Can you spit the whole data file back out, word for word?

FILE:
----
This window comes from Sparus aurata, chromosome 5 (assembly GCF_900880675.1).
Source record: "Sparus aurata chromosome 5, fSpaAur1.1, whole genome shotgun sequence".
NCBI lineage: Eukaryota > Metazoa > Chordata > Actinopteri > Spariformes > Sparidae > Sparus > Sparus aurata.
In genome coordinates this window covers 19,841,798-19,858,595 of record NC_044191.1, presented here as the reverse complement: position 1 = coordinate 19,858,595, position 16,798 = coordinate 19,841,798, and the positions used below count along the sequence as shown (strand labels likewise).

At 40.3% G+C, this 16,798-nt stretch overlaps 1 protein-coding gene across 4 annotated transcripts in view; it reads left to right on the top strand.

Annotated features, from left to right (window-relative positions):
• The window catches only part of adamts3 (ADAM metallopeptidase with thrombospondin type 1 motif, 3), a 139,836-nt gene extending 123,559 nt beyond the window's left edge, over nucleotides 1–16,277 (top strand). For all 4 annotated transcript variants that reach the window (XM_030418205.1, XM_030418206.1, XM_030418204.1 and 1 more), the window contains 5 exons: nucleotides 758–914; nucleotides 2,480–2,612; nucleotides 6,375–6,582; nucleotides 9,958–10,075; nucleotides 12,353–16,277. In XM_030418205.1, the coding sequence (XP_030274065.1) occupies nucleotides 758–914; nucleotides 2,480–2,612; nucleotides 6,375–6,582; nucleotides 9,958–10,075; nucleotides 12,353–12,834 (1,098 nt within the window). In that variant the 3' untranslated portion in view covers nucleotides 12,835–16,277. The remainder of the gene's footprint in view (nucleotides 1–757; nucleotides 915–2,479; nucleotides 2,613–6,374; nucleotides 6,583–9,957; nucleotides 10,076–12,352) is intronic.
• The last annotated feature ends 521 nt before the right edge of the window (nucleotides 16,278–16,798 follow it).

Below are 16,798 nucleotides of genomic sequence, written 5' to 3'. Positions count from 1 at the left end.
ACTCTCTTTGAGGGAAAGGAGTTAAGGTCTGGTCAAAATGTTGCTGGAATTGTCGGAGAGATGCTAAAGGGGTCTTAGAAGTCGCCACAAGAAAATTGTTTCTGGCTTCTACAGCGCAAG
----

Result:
This window comes from Sparus aurata, chromosome 5 (assembly GCF_900880675.1).
Source record: "Sparus aurata chromosome 5, fSpaAur1.1, whole genome shotgun sequence".
NCBI lineage: Eukaryota > Metazoa > Chordata > Actinopteri > Spariformes > Sparidae > Sparus > Sparus aurata.
In genome coordinates this window covers 19,841,798-19,858,595 of record NC_044191.1, presented here as the reverse complement: position 1 = coordinate 19,858,595, position 16,798 = coordinate 19,841,798, and the positions used below count along the sequence as shown (strand labels likewise).

At 40.3% G+C, this 16,798-nt stretch overlaps 1 protein-coding gene across 4 annotated transcripts in view; it reads left to right on the top strand.

Annotated features, from left to right (window-relative positions):
• The window catches only part of adamts3 (ADAM metallopeptidase with thrombospondin type 1 motif, 3), a 139,836-nt gene extending 123,559 nt beyond the window's left edge, over nucleotides 1–16,277 (top strand). For all 4 annotated transcript variants that reach the window (XM_030418205.1, XM_030418206.1, XM_030418204.1 and 1 more), the window contains 5 exons: nucleotides 758–914; nucleotides 2,480–2,612; nucleotides 6,375–6,582; nucleotides 9,958–10,075; nucleotides 12,353–16,277. In XM_030418205.1, the coding sequence (XP_030274065.1) occupies nucleotides 758–914; nucleotides 2,480–2,612; nucleotides 6,375–6,582; nucleotides 9,958–10,075; nucleotides 12,353–12,834 (1,098 nt within the window). In that variant the 3' untranslated portion in view covers nucleotides 12,835–16,277. The remainder of the gene's footprint in view (nucleotides 1–757; nucleotides 915–2,479; nucleotides 2,613–6,374; nucleotides 6,583–9,957; nucleotides 10,076–12,352) is intronic.
• The last annotated feature ends 521 nt before the right edge of the window (nucleotides 16,278–16,798 follow it).

Below are 16,798 nucleotides of genomic sequence, written 5' to 3'. Positions count from 1 at the left end.
ACTCTCTTTGAGGGAAAGGAGTTAAGGTCTGGTCAAAATGTTGCTGGAATTGTCGGAGAGATGCTAAAGGGGTCTTAGAAGTCGCCACAAGAAAATTGTTTCTGGCTTCTACAGCGCAAG